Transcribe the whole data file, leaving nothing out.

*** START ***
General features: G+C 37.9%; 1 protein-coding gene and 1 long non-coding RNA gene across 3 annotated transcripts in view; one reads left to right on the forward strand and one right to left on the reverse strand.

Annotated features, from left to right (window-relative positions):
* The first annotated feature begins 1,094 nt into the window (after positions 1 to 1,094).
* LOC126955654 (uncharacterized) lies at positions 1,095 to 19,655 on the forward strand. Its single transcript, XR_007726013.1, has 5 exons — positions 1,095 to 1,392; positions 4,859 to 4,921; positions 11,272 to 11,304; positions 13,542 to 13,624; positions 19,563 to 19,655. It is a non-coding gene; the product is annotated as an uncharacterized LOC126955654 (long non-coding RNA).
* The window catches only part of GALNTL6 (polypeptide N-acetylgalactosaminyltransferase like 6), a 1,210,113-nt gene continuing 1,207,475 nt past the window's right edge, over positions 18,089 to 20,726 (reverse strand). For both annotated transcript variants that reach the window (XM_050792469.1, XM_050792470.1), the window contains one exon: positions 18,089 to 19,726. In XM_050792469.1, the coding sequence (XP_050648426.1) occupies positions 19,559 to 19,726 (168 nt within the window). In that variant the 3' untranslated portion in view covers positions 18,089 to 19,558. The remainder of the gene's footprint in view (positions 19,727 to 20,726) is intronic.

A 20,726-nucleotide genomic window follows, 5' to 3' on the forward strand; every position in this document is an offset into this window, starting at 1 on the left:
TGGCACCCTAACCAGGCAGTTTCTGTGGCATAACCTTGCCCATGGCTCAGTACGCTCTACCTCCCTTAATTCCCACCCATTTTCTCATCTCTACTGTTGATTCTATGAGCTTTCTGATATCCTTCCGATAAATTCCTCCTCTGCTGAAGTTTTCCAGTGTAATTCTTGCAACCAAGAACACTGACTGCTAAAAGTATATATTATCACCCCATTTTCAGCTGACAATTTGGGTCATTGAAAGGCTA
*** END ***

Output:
General features: G+C 37.9%; 1 protein-coding gene and 1 long non-coding RNA gene across 3 annotated transcripts in view; one reads left to right on the forward strand and one right to left on the reverse strand.

Annotated features, from left to right (window-relative positions):
* The first annotated feature begins 1,094 nt into the window (after positions 1 to 1,094).
* LOC126955654 (uncharacterized) lies at positions 1,095 to 19,655 on the forward strand. Its single transcript, XR_007726013.1, has 5 exons — positions 1,095 to 1,392; positions 4,859 to 4,921; positions 11,272 to 11,304; positions 13,542 to 13,624; positions 19,563 to 19,655. It is a non-coding gene; the product is annotated as an uncharacterized LOC126955654 (long non-coding RNA).
* The window catches only part of GALNTL6 (polypeptide N-acetylgalactosaminyltransferase like 6), a 1,210,113-nt gene continuing 1,207,475 nt past the window's right edge, over positions 18,089 to 20,726 (reverse strand). For both annotated transcript variants that reach the window (XM_050792469.1, XM_050792470.1), the window contains one exon: positions 18,089 to 19,726. In XM_050792469.1, the coding sequence (XP_050648426.1) occupies positions 19,559 to 19,726 (168 nt within the window). In that variant the 3' untranslated portion in view covers positions 18,089 to 19,558. The remainder of the gene's footprint in view (positions 19,727 to 20,726) is intronic.

A 20,726-nucleotide genomic window follows, 5' to 3' on the forward strand; every position in this document is an offset into this window, starting at 1 on the left:
TGGCACCCTAACCAGGCAGTTTCTGTGGCATAACCTTGCCCATGGCTCAGTACGCTCTACCTCCCTTAATTCCCACCCATTTTCTCATCTCTACTGTTGATTCTATGAGCTTTCTGATATCCTTCCGATAAATTCCTCCTCTGCTGAAGTTTTCCAGTGTAATTCTTGCAACCAAGAACACTGACTGCTAAAAGTATATATTATCACCCCATTTTCAGCTGACAATTTGGGTCATTGAAAGGCTA